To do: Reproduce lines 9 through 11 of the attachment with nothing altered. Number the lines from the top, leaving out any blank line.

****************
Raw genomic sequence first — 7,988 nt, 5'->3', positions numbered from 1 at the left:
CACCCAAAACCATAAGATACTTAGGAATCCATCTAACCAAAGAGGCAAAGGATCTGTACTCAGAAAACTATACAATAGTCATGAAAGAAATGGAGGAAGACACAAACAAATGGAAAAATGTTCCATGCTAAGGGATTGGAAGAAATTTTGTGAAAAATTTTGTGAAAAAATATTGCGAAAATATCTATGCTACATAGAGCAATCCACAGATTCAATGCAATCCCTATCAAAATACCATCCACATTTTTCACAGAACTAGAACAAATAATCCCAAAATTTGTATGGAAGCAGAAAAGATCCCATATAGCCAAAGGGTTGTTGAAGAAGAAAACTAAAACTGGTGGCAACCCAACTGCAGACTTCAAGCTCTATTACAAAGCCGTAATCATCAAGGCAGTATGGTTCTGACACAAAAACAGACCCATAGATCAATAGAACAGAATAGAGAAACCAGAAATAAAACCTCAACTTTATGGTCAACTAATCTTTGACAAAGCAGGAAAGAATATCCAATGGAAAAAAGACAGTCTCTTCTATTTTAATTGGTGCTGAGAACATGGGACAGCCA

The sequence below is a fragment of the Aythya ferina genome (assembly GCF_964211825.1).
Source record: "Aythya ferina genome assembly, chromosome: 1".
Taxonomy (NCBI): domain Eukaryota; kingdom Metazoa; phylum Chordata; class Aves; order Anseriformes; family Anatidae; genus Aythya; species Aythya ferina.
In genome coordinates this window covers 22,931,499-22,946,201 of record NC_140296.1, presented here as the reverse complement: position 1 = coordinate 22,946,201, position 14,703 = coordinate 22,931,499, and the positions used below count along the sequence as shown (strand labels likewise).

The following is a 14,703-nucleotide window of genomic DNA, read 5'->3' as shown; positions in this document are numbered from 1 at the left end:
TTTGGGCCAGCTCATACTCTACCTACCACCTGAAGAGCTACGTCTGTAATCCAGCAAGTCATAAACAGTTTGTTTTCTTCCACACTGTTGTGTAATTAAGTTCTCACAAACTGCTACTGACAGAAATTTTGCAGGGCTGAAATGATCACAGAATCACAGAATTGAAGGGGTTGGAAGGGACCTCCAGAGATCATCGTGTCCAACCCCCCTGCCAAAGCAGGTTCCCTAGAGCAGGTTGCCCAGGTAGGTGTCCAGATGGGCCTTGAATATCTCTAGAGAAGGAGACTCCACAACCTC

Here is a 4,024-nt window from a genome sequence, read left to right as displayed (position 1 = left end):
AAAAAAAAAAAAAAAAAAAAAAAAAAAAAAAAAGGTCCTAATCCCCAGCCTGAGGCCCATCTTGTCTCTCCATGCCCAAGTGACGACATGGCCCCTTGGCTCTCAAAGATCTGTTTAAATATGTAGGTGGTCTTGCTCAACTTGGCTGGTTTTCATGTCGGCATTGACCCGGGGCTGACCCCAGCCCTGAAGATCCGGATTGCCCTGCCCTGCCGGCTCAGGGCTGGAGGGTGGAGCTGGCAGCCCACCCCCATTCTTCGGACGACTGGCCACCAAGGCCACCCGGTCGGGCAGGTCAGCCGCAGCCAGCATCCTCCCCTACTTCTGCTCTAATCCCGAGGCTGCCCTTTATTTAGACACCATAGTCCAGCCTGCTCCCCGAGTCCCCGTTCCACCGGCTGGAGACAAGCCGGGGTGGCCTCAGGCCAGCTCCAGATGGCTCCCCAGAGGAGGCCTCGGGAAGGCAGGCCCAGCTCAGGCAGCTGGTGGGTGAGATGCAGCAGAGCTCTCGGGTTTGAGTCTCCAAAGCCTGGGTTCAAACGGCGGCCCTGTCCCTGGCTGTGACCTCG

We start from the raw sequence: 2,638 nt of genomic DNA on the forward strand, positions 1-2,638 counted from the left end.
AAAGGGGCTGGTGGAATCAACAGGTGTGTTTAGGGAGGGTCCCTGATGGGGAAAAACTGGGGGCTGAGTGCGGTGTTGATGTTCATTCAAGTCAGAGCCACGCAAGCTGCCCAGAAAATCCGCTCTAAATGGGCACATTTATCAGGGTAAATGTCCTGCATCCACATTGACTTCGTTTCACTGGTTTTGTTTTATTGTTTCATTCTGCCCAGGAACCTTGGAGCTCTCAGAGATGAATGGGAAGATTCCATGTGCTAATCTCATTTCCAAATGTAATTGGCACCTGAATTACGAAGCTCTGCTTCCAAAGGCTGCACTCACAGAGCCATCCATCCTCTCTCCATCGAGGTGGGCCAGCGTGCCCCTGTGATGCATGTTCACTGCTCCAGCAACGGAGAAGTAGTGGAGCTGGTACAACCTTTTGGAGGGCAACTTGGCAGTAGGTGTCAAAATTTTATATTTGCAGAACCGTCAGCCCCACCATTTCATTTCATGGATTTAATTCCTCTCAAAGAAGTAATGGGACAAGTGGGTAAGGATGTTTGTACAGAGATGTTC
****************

Here is a 4,024-nt window from a genome sequence, read left to right as displayed (position 1 = left end):
AAAAAAAAAAAAAAAAAAAAAAAAAAAAAAAAAGGTCCTAATCCCCAGCCTGAGGCCCATCTTGTCTCTCCATGCCCAAGTGACGACATGGCCCCTTGGCTCTCAAAGATCTGTTTAAATATGTAGGTGGTCTTGCTCAACTTGGCTGGTTTTCATGTCGGCATTGACCCGGGGCTGACCCCAGCCCTGAAGATCCGGATTGCCCTGCCCTGCCGGCTCAGGGCTGGAGGGTGGAGCTGGCAGCCCACCCCCATTCTTCGGACGACTGGCCACCAAGGCCACCCGGTCGGGCAGGTCAGCCGCAGCCAGCATCCTCCCCTACTTCTGCTCTAATCCCGAGGCTGCCCTTTATTTAGACACCATAGTCCAGCCTGCTCCCCGAGTCCCCGTTCCACCGGCTGGAGACAAGCCGGGGTGGCCTCAGGCCAGCTCCAGATGGCTCCCCAGAGGAGGCCTCGGGAAGGCAGGCCCAGCTCAGGCAGCTGGTGGGTGAGATGCAGCAGAGCTCTCGGGTTTGAGTCTCCAAAGCCTGGGTTCAAACGGCGGCCCTGTCCCTGGCTGTGACCTCG

We start from the raw sequence: 2,638 nt of genomic DNA on the forward strand, positions 1-2,638 counted from the left end.